In developing countries, the task of water collection most frequently falls to women and young girls. Often, these women and girls spend hours and Kilometers a day to collect water to meet their family's needs which is consuming their time and makes them unable to engage in development activities. The project has helped to fix leaks on time and support access to water service which enables women and girls to fulfill their dreams for example, girls attending their studies at school, and women raising their income and improving family health and hygiene.
Also, the project has given young women both CCAs and project managers the opportunity to participate in implementing the project thus building their capacity and be trusted as a leader in solving water services challenge in their communities. For example, a CCA from Kiwanja cha Ndege after solving water challenges through this project was recommended and contested for a ward councilor position.
Figure 5: A CCA (Gladius Katundu) as a leader in solving water services challenge in her community
Informed community through facts: the project builds the community by involving them in data collection, analysis and sharing findings as a tool to advocate for better services during decision maker’s meetings and community education. This is a meaningful way of inclusive community engagement by making them aware on customers’ rights and their responsibilities. Furthermore, the use of radio and social media such as Facebook, Twitter, and Instagram are keeping the community informed.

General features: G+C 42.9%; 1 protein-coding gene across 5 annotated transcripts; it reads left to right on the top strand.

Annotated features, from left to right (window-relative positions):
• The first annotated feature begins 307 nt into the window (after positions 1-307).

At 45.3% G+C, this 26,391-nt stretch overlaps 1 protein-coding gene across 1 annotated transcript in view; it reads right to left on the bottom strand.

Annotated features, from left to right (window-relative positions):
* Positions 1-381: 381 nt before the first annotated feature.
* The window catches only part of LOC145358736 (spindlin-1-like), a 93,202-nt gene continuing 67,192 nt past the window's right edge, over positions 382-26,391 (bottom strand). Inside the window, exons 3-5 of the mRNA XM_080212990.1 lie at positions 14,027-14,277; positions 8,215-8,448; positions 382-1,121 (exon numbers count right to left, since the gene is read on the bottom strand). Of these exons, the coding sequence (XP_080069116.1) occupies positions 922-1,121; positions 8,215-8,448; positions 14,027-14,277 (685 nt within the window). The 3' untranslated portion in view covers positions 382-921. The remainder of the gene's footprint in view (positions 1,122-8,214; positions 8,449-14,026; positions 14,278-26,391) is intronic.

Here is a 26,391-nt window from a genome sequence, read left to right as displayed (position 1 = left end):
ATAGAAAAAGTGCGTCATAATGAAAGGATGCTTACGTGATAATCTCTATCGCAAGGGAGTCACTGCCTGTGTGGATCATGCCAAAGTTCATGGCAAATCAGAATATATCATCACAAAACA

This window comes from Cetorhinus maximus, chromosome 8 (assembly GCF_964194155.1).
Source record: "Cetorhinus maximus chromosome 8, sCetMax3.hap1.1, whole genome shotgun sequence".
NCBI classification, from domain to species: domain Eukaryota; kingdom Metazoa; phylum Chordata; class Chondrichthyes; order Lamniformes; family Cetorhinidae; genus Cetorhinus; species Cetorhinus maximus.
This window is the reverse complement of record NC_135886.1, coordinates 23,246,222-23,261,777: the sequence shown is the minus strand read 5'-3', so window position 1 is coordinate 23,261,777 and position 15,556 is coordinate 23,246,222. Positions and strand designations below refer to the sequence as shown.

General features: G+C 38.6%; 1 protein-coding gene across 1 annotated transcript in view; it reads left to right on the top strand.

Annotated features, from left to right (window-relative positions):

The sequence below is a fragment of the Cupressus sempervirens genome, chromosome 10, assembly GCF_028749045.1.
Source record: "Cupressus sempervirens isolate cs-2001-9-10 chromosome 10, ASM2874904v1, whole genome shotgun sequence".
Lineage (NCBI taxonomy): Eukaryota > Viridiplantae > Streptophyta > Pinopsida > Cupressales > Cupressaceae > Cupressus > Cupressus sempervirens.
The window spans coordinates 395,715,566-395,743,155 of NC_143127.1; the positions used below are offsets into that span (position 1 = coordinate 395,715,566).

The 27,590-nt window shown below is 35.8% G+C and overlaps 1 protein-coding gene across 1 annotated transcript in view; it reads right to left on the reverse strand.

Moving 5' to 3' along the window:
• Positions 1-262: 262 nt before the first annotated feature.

Also, the project is creating clear channels for community members to provide feedback on water services which is more useful to MORUWASA to be more accountable to their users and better informed to respond on water services challenges.
Scale-up and Sustainability
I4C Africa Hub is currently supporting our phase two scale-up where the project has expanded by adding other new wards, community education and complaints system.
The achievements above have been a driving factor of the government (MORUWASA) to meet with the Kinara Water for Life team to discuss how the project can be supported such as training our CCAs to fix small leaks and having a concrete plan towards sustainability for mutual benefits for all sides.